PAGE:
just proved it this morning was

{A : Set} {a b : A} → (a ≡ b) ≡ ((c : A) → b ≡ c → a ≡ c)

Here's why: it's pretty easy to see that both

(a ≡ b) ← ((c : A) → b ≡ c → a ≡ c)

and

(a ≡ b) → ((c : A) → b ≡ c → a ≡ c)

because for the first one, you just use reflexivity of ≡ (after

choosing c to be b) and for the second, you use transitivity.

What surprised me was that these maps are actually inverse to each

other. This means that essentially the

*only*way you can prove

(c : A) → b ≡ c → a ≡ c

is by already having a ≡ b in your pocket and composing it with the

b ≡ c.

So I guess this is another consequence of the intrinsic

naturality/parametricity/fibrationiness of the dependent function

space in hott.

Here's the actual proof:

into : {A : Set} {a b : A} → (a ≡ b) → ((c : A) → b ≡ c → a ≡ c) into refl = λ x → id _ outo : {A : Set} {a b : A} → ((c : A) → b ≡ c → a ≡ c) → (a ≡ b) outo f = f _ refl into-outo : {A : Set} {a b : A} → (g : a ≡ b) → outo (into g) ≡ g into-outo refl = refl outo-into : {A : Set} {a b : A} → (f : ((c : A) → (b ≡ c) → (a ≡ c))) → into (outo f) ≡ f outo-into f = funext (λ x → funext (λ y → lemma1 (f _ refl) y ∘ lemma2 refl y f)) where lemma1 : {A : Set} {a b c : A} (g : a ≡ b) (h : b ≡ c) → into g _ h ≡ g ∘ h lemma1 refl h = refl lemma2 : {A : Set} {a b c d : A} (p : b ≡ c) (q : c ≡ d) (f : (c : A) → b ≡ c → a ≡ c) → (f _ p) ∘ q ≡ f _ (p ∘ q) lemma2 refl refl f = refl-right-unit _ result : {A : Set} {a b : A} → (a ≡ b) ≡ ((c : A) → b ≡ c → a ≡ c) result = iso-to-path into outo outo-into into-outo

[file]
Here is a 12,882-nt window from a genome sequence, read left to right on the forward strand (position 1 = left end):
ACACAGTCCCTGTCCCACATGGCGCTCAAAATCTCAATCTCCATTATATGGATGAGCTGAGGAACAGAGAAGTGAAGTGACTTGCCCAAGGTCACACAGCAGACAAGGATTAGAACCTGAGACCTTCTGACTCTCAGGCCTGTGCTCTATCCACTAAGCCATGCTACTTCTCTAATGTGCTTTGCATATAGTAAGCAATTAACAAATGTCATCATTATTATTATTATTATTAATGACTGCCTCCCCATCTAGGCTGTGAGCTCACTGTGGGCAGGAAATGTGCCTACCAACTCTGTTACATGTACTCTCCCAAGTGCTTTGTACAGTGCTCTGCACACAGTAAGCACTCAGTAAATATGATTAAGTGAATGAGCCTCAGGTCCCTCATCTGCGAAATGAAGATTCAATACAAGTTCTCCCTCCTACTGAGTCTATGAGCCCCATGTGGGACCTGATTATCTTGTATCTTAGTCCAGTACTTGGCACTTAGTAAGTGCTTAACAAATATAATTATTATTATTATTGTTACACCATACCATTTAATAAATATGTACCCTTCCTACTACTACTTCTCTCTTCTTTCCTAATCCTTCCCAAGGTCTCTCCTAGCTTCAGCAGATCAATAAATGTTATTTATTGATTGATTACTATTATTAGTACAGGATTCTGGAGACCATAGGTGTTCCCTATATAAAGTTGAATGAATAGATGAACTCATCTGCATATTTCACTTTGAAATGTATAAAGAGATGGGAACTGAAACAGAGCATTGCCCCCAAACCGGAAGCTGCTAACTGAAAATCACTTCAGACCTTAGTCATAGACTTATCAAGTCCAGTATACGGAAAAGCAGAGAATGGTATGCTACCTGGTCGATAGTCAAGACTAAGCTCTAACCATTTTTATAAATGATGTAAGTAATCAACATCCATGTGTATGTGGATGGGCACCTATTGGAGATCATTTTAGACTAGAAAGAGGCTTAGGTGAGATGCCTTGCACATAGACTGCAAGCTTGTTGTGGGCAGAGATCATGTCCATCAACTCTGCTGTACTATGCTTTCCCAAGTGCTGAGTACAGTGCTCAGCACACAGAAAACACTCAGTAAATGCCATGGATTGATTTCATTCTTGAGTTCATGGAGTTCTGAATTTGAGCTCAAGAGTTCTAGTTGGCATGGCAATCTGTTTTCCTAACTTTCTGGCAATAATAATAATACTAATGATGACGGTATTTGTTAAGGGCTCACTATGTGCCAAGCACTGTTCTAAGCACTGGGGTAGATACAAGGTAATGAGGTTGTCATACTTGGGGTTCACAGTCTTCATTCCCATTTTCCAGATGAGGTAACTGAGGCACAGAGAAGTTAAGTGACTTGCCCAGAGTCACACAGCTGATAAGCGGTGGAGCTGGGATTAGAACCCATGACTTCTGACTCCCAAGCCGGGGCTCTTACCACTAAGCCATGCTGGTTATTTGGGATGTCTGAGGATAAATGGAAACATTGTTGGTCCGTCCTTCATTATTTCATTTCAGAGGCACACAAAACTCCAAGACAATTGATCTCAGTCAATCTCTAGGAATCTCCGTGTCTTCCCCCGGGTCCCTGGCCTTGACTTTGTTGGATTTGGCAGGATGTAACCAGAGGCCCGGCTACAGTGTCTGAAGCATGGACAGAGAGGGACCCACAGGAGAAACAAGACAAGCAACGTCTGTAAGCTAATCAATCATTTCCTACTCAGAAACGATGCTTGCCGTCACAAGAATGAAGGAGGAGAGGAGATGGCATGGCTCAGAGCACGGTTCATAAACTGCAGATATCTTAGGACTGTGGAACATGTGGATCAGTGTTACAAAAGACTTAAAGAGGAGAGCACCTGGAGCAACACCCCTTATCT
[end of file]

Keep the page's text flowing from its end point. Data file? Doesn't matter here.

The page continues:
A thing I'd like to know is if michael warren's definition of the directed

hom --- let me write it as a ≤ b --- satisfies

(a ≤ b) ≡ ((c : A) → b ≤ c → a ≤ c)

because this while this equivalence also

*implies*reflexivity and transitivity

of ≤, it seems compatible with ≤ not being symmetric.